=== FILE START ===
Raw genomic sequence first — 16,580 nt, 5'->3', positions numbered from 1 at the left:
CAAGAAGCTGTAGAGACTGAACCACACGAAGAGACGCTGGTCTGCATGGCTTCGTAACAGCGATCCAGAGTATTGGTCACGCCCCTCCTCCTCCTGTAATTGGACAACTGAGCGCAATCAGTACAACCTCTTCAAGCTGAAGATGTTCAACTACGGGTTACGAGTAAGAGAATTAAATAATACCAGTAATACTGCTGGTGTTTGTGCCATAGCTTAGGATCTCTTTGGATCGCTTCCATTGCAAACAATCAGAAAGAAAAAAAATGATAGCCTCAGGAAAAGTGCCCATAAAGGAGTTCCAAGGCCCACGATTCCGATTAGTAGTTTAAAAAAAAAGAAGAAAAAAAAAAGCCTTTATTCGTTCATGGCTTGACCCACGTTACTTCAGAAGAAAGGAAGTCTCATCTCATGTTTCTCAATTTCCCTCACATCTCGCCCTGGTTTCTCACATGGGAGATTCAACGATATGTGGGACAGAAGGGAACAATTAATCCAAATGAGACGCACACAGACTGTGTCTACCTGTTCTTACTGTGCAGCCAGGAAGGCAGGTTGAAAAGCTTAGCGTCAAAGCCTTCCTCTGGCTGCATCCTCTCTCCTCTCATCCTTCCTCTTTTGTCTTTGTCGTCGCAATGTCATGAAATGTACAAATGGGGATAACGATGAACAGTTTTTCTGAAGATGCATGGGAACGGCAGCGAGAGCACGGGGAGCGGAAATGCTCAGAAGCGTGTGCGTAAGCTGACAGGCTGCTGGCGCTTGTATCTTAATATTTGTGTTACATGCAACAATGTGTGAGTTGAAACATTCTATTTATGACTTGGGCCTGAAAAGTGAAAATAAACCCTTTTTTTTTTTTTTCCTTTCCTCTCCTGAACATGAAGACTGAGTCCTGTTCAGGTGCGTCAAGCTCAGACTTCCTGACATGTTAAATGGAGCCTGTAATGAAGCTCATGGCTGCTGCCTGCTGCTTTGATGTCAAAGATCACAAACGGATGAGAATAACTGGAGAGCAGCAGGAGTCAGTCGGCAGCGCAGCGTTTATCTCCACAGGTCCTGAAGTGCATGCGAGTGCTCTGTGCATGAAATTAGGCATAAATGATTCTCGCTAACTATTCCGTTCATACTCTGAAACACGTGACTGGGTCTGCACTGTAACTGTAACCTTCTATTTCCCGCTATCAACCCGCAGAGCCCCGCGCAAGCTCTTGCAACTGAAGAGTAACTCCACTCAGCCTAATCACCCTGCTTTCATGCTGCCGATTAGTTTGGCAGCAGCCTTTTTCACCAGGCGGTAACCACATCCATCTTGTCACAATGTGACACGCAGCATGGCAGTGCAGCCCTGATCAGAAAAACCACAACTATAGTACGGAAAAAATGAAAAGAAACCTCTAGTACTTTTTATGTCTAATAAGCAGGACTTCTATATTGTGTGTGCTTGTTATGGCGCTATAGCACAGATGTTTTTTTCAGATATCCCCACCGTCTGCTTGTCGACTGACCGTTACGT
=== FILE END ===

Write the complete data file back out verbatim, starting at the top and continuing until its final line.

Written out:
Raw genomic sequence first — 16,580 nt, 5'->3', positions numbered from 1 at the left:
CAAGAAGCTGTAGAGACTGAACCACACGAAGAGACGCTGGTCTGCATGGCTTCGTAACAGCGATCCAGAGTATTGGTCACGCCCCTCCTCCTCCTGTAATTGGACAACTGAGCGCAATCAGTACAACCTCTTCAAGCTGAAGATGTTCAACTACGGGTTACGAGTAAGAGAATTAAATAATACCAGTAATACTGCTGGTGTTTGTGCCATAGCTTAGGATCTCTTTGGATCGCTTCCATTGCAAACAATCAGAAAGAAAAAAAATGATAGCCTCAGGAAAAGTGCCCATAAAGGAGTTCCAAGGCCCACGATTCCGATTAGTAGTTTAAAAAAAAAGAAGAAAAAAAAAAGCCTTTATTCGTTCATGGCTTGACCCACGTTACTTCAGAAGAAAGGAAGTCTCATCTCATGTTTCTCAATTTCCCTCACATCTCGCCCTGGTTTCTCACATGGGAGATTCAACGATATGTGGGACAGAAGGGAACAATTAATCCAAATGAGACGCACACAGACTGTGTCTACCTGTTCTTACTGTGCAGCCAGGAAGGCAGGTTGAAAAGCTTAGCGTCAAAGCCTTCCTCTGGCTGCATCCTCTCTCCTCTCATCCTTCCTCTTTTGTCTTTGTCGTCGCAATGTCATGAAATGTACAAATGGGGATAACGATGAACAGTTTTTCTGAAGATGCATGGGAACGGCAGCGAGAGCACGGGGAGCGGAAATGCTCAGAAGCGTGTGCGTAAGCTGACAGGCTGCTGGCGCTTGTATCTTAATATTTGTGTTACATGCAACAATGTGTGAGTTGAAACATTCTATTTATGACTTGGGCCTGAAAAGTGAAAATAAACCCTTTTTTTTTTTTTTCCTTTCCTCTCCTGAACATGAAGACTGAGTCCTGTTCAGGTGCGTCAAGCTCAGACTTCCTGACATGTTAAATGGAGCCTGTAATGAAGCTCATGGCTGCTGCCTGCTGCTTTGATGTCAAAGATCACAAACGGATGAGAATAACTGGAGAGCAGCAGGAGTCAGTCGGCAGCGCAGCGTTTATCTCCACAGGTCCTGAAGTGCATGCGAGTGCTCTGTGCATGAAATTAGGCATAAATGATTCTCGCTAACTATTCCGTTCATACTCTGAAACACGTGACTGGGTCTGCACTGTAACTGTAACCTTCTATTTCCCGCTATCAACCCGCAGAGCCCCGCGCAAGCTCTTGCAACTGAAGAGTAACTCCACTCAGCCTAATCACCCTGCTTTCATGCTGCCGATTAGTTTGGCAGCAGCCTTTTTCACCAGGCGGTAACCACATCCATCTTGTCACAATGTGACACGCAGCATGGCAGTGCAGCCCTGATCAGAAAAACCACAACTATAGTACGGAAAAAATGAAAAGAAACCTCTAGTACTTTTTATGTCTAATAAGCAGGACTTCTATATTGTGTGTGCTTGTTATGGCGCTATAGCACAGATGTTTTTTTCAGATATCCCCACCGTCTGCTTGTCGACTGACCGTTACGT